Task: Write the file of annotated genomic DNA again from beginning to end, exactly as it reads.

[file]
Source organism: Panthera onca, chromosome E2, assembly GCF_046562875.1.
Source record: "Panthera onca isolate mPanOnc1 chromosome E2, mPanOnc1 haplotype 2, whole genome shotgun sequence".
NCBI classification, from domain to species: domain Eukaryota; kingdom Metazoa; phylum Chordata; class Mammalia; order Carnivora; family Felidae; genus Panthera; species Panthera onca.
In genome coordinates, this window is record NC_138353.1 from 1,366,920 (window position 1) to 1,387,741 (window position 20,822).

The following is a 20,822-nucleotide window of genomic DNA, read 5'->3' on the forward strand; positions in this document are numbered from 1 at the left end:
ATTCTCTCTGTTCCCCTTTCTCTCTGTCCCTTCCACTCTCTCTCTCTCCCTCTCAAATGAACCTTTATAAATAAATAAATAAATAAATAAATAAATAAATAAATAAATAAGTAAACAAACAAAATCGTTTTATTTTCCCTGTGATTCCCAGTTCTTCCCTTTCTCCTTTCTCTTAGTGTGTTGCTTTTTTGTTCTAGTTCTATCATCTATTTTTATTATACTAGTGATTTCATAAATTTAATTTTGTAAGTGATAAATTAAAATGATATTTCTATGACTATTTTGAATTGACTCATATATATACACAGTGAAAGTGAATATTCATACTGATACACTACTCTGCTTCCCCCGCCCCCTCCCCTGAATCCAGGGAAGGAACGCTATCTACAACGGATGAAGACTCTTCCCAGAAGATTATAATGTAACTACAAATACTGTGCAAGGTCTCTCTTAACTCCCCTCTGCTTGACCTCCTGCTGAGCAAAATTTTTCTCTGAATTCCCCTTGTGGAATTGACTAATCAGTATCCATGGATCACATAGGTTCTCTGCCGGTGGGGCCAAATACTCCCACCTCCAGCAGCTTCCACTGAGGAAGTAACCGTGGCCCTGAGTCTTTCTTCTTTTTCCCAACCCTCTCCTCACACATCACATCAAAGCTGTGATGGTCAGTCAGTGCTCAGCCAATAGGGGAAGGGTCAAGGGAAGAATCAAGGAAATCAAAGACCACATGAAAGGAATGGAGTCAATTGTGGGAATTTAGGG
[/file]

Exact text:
Source organism: Panthera onca, chromosome E2, assembly GCF_046562875.1.
Source record: "Panthera onca isolate mPanOnc1 chromosome E2, mPanOnc1 haplotype 2, whole genome shotgun sequence".
NCBI classification, from domain to species: domain Eukaryota; kingdom Metazoa; phylum Chordata; class Mammalia; order Carnivora; family Felidae; genus Panthera; species Panthera onca.
In genome coordinates, this window is record NC_138353.1 from 1,366,920 (window position 1) to 1,387,741 (window position 20,822).

The following is a 20,822-nucleotide window of genomic DNA, read 5'->3' on the forward strand; positions in this document are numbered from 1 at the left end:
ATTCTCTCTGTTCCCCTTTCTCTCTGTCCCTTCCACTCTCTCTCTCTCCCTCTCAAATGAACCTTTATAAATAAATAAATAAATAAATAAATAAATAAATAAATAAATAAGTAAACAAACAAAATCGTTTTATTTTCCCTGTGATTCCCAGTTCTTCCCTTTCTCCTTTCTCTTAGTGTGTTGCTTTTTTGTTCTAGTTCTATCATCTATTTTTATTATACTAGTGATTTCATAAATTTAATTTTGTAAGTGATAAATTAAAATGATATTTCTATGACTATTTTGAATTGACTCATATATATACACAGTGAAAGTGAATATTCATACTGATACACTACTCTGCTTCCCCCGCCCCCTCCCCTGAATCCAGGGAAGGAACGCTATCTACAACGGATGAAGACTCTTCCCAGAAGATTATAATGTAACTACAAATACTGTGCAAGGTCTCTCTTAACTCCCCTCTGCTTGACCTCCTGCTGAGCAAAATTTTTCTCTGAATTCCCCTTGTGGAATTGACTAATCAGTATCCATGGATCACATAGGTTCTCTGCCGGTGGGGCCAAATACTCCCACCTCCAGCAGCTTCCACTGAGGAAGTAACCGTGGCCCTGAGTCTTTCTTCTTTTTCCCAACCCTCTCCTCACACATCACATCAAAGCTGTGATGGTCAGTCAGTGCTCAGCCAATAGGGGAAGGGTCAAGGGAAGAATCAAGGAAATCAAAGACCACATGAAAGGAATGGAGTCAATTGTGGGAATTTAGGG